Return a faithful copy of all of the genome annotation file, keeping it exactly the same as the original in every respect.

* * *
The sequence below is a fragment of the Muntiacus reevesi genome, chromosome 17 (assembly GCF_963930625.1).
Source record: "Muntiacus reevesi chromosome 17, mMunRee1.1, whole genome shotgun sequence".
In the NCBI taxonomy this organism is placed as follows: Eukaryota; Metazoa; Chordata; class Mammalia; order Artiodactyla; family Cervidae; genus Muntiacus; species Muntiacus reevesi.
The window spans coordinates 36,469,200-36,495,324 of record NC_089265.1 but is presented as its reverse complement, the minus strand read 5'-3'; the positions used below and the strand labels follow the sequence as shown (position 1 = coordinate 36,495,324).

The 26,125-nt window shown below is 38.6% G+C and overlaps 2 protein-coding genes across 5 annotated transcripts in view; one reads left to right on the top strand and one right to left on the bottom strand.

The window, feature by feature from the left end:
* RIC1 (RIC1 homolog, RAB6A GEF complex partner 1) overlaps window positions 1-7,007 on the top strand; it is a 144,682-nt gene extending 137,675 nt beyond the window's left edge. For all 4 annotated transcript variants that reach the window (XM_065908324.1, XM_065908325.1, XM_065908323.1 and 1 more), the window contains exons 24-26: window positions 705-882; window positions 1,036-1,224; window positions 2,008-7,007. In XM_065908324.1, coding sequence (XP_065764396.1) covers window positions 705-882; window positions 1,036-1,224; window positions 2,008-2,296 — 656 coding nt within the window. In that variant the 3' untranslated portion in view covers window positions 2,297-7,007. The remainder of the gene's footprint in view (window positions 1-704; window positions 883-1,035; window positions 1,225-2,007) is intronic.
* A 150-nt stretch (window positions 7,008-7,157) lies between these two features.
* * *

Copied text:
The sequence below is a fragment of the Muntiacus reevesi genome, chromosome 17 (assembly GCF_963930625.1).
Source record: "Muntiacus reevesi chromosome 17, mMunRee1.1, whole genome shotgun sequence".
In the NCBI taxonomy this organism is placed as follows: Eukaryota; Metazoa; Chordata; class Mammalia; order Artiodactyla; family Cervidae; genus Muntiacus; species Muntiacus reevesi.
The window spans coordinates 36,469,200-36,495,324 of record NC_089265.1 but is presented as its reverse complement, the minus strand read 5'-3'; the positions used below and the strand labels follow the sequence as shown (position 1 = coordinate 36,495,324).

The 26,125-nt window shown below is 38.6% G+C and overlaps 2 protein-coding genes across 5 annotated transcripts in view; one reads left to right on the top strand and one right to left on the bottom strand.

The window, feature by feature from the left end:
* RIC1 (RIC1 homolog, RAB6A GEF complex partner 1) overlaps window positions 1-7,007 on the top strand; it is a 144,682-nt gene extending 137,675 nt beyond the window's left edge. For all 4 annotated transcript variants that reach the window (XM_065908324.1, XM_065908325.1, XM_065908323.1 and 1 more), the window contains exons 24-26: window positions 705-882; window positions 1,036-1,224; window positions 2,008-7,007. In XM_065908324.1, coding sequence (XP_065764396.1) covers window positions 705-882; window positions 1,036-1,224; window positions 2,008-2,296 — 656 coding nt within the window. In that variant the 3' untranslated portion in view covers window positions 2,297-7,007. The remainder of the gene's footprint in view (window positions 1-704; window positions 883-1,035; window positions 1,225-2,007) is intronic.
* A 150-nt stretch (window positions 7,008-7,157) lies between these two features.